Starting with a good note: The “Schrems II” judgment does not lead to significant negative implications for companies that rely on the derogations the EU General Data Protection Regulation provides for international data transfers through Article 49.

The Court of Justice of the European Union’s judgment stipulates that companies will need to evaluate whether their use of the standard contractual clauses provides sufficient protection in light of any access by the public authorities of the third country to the personal data transferred and the relevant aspects of the legal system of such third country. 

However, the judgment does not indicate that this evaluation of public authorities’ access to personal data is required to rely on the derogations, in part because, unlike other transfer mechanisms, the derogations acknowledge and accept that the legal system of a third country does not provide adequate data protection. More importantly, the derogations do not demand companies implement countermeasures to “raise” the data protection level of the data recipient in the third country (with the exception of the “compelling legitimate interest” derogation in Article 49 (1)(2) of the GDPR).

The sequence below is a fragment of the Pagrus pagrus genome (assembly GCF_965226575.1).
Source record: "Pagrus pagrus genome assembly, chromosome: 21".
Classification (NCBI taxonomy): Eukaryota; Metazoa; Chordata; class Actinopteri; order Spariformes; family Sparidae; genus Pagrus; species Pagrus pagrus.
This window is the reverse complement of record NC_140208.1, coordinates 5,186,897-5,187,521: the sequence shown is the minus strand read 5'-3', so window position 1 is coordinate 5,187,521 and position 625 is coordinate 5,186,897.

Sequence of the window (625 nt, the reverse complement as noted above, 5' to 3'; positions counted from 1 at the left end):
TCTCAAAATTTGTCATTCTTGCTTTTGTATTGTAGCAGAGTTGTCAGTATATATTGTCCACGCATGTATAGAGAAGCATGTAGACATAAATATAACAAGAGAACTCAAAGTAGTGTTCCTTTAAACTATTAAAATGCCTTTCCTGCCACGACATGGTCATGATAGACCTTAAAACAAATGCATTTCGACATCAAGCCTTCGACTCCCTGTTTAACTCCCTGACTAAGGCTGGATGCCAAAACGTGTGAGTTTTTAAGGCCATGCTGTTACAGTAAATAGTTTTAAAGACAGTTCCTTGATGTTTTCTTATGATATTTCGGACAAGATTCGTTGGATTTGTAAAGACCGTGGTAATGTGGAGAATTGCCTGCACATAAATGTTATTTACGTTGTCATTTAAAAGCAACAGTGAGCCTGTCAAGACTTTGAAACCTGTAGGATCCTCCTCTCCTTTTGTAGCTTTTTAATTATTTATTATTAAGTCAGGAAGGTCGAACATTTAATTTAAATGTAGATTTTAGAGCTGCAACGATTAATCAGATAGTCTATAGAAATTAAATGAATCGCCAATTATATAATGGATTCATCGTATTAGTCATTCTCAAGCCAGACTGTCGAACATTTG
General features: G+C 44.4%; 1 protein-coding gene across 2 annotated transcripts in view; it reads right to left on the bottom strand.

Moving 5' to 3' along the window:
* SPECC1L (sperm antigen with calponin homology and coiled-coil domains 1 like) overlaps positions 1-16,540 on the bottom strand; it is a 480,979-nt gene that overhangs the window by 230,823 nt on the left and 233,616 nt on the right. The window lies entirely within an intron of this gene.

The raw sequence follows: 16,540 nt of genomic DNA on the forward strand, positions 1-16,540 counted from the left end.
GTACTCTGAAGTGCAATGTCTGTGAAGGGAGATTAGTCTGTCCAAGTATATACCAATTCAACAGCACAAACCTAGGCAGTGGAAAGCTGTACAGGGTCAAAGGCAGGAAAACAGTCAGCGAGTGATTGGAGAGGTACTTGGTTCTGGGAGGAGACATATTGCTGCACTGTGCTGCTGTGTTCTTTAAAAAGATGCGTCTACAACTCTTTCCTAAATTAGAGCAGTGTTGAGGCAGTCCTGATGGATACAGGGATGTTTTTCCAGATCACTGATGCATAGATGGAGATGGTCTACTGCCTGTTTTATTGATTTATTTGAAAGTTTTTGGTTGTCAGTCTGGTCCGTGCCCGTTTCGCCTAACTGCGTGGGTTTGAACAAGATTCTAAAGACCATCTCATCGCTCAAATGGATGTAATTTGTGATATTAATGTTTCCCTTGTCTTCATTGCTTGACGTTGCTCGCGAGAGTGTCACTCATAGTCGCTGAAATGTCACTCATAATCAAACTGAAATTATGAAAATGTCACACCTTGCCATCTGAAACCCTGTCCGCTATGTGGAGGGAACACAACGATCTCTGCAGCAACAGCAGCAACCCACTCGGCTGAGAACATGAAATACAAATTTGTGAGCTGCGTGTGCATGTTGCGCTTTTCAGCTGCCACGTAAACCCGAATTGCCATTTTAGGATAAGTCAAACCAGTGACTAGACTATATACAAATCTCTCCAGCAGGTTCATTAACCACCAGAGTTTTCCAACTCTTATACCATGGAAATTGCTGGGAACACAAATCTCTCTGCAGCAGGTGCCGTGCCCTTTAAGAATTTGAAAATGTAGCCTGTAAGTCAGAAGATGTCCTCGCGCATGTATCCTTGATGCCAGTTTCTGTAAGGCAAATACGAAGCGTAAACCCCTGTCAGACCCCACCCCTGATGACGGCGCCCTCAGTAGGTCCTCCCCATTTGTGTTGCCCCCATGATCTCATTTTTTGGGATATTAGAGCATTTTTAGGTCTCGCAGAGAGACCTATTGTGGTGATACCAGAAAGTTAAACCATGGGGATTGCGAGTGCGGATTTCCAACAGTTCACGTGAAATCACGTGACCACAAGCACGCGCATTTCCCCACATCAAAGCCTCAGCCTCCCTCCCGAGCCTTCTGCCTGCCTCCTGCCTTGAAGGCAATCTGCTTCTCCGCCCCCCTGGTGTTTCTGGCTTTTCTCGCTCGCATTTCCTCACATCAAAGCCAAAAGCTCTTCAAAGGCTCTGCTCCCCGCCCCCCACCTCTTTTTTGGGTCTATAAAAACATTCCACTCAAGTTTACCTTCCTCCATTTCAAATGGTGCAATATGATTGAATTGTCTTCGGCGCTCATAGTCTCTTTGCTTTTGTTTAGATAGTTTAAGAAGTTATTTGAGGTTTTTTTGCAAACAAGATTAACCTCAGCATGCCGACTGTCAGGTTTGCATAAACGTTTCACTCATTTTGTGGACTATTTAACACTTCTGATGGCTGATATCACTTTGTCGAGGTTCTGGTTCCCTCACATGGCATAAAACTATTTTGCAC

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For more on Schrems II, visit our Schrems II Resource Hub.

Note: This is the sixth in a series of guidance notes on what the “Schrems II” decision means for companies that rely on EU-U.S. Privacy Shield, controller-to-processor standard contractual clauses, SCCs for transfers to controllers, derogations/exceptions to transfer restrictions, and binding corporate rules, as well as what “Schrems II” means for Brexit and what companies can expect with the road ahead on these issues.

Author

Brandon Moseberry advises global consumer, information technology, manufacturing, medical device, and financial institutions, among other clients, on a wide range of global data privacy, cybersecurity, direct marketing, social media, behavioral advertising, and related matters.

Author

Florian Tannen is a partner in the Munich office of Baker McKenzie. He advises on all areas of contentious and non-contentious information technology law, including internet, computer/software and data privacy law.

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